Anyone in Oglesby worried about a giant field of legal marijuana where teens can pluck buds can rest easy: The proposed cannabis growing facility will be completely enclosed and under 24-hour surveillance.
That was enough for the Oglesby Plan Commission to unanimously recommend Tuesday that Green Thumb Industries get a special use permit to grow medical marijuana on more than 20 acres south of Love’s Travel Stops and Country Stores.
After 30 minutes’ of nuts-and-bolts questions — and not a whisper of opposition — the commissioners passed the second-to-last vote GTI needs to set up shop in Oglesby.
“We’re excited about working with Oglesby,” GTI founding partner Ben Kovler said after the vote.
Well, not just yet. The state still has to pick a winning licensee — GTI is just one suitor — to operate in state police District 17, spanning La Salle, Bureau and Putnam counties. Kovler said he and his partners estimate a winning applicant announced in late November or December.
The state, however, won’t give GTI a second look unless it has a host community willing to let them grow.
“So if you want to be a winner,” said La Salle attorney John Duncan, representing GTI, “you have to have a horse in the race.”
Oglesby has all but placed the bet. The only hurdle remaining is for the full city council to decide whether to accept Tuesday’s recommendation. A special meeting is set for Monday. At this stage, however, the final vote appears to be a formality. The council launched the approval process weeks ago and without dissent or public opposition.
Kovler fielded dozens of questions about the jobs to be created (about 100), the output of cannabis (an estimated 5,000 pounds annually) and the municipal electricity to be consumed (6,000 to 10,000 amps a year).
GTI would have workers in two shifts, with no graveyard shift expected, and work commences once GTI erects a prefabricated shell on a breakneck schedule. Kovler explained the state wants a facility up and running six months after the license is awarded, meaning GTI will hope for a mild winter to ensure they beat the construction clock.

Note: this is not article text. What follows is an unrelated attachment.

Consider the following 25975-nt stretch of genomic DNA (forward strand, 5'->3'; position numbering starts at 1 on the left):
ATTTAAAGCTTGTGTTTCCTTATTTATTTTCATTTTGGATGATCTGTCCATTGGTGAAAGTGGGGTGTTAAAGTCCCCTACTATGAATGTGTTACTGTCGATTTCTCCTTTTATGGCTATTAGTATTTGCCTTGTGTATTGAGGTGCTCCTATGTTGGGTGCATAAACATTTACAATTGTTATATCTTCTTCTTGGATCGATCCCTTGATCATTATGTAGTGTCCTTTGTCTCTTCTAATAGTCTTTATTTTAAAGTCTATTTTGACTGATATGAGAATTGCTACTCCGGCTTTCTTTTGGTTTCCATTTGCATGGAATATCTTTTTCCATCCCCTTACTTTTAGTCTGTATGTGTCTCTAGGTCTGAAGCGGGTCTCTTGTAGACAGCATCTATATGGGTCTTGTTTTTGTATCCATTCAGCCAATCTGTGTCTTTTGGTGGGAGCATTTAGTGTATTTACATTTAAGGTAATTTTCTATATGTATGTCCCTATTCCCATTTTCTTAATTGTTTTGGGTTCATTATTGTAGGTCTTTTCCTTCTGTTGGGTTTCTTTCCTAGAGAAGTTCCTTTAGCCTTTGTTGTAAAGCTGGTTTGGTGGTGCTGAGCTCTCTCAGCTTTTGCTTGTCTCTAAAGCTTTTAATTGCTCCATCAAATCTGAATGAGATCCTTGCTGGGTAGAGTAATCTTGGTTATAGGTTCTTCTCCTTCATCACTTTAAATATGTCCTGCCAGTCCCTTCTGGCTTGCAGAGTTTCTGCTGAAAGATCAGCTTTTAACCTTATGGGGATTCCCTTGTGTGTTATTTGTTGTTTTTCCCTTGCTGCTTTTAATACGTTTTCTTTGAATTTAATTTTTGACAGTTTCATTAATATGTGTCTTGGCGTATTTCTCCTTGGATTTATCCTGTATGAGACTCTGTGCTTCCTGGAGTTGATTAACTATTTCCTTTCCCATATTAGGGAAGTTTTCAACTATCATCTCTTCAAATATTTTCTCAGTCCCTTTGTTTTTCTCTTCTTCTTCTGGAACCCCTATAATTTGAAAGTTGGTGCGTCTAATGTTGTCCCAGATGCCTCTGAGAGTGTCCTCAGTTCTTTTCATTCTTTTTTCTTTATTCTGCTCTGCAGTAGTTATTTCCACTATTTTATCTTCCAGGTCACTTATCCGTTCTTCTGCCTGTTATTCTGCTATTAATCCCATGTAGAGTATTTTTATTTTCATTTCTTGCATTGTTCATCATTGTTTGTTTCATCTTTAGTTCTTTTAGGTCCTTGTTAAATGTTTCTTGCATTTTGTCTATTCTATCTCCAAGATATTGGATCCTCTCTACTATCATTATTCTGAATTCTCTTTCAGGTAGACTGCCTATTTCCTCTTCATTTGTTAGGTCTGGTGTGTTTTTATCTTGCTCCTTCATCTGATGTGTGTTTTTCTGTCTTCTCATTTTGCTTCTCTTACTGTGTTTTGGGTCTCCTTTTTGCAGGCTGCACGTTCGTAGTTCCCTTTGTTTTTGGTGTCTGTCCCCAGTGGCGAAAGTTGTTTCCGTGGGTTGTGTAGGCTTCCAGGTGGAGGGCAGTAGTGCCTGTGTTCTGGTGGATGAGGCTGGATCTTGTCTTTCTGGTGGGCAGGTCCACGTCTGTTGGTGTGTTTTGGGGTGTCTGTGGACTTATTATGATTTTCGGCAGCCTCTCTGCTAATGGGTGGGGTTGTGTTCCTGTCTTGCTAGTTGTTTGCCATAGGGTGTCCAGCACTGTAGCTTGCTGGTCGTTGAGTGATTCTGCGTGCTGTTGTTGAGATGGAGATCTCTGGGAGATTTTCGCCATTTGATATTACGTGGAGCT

Kovler said the facility would be environmentally-friendly and use solar panels to generate some of their power, prompting commissioner Dom Rivara to ask whether the city’s supply would be only a secondary source of power for GTI.
In response, Kovler assured him the plant’s vast amperage need is “not going to be powered by solar panels.”
The commission was interested especially in security. Kovler, who studied numerous growing facilities and dispensaries in Colorado, said the entire operation would be run indoors and with airtight security run by consultants retained from the ranks of retired state troopers — and this on top of spot checks by District 17 state police.
Employees would be screened coming and going and wear lab attire without pockets to ensure that all product doesn’t wander out the door. The finished product would be loaded into vehicles wheeled indoors through secured gates.
“There will not be people carrying boxes out to a car,” he said. “That’s not going to happen.”
He added later: “This is not stuff leaving in an 18-wheel semi but in a Ford Explorer or an Econoline minivan. (It will be) a very secure vehicle, but if you were driving on the highway you would not know what’s inside.”
Tom Collins can be reached at (815) 220-6930 or firstname.lastname@example.org. Follow him on Twitter: @NT_Court.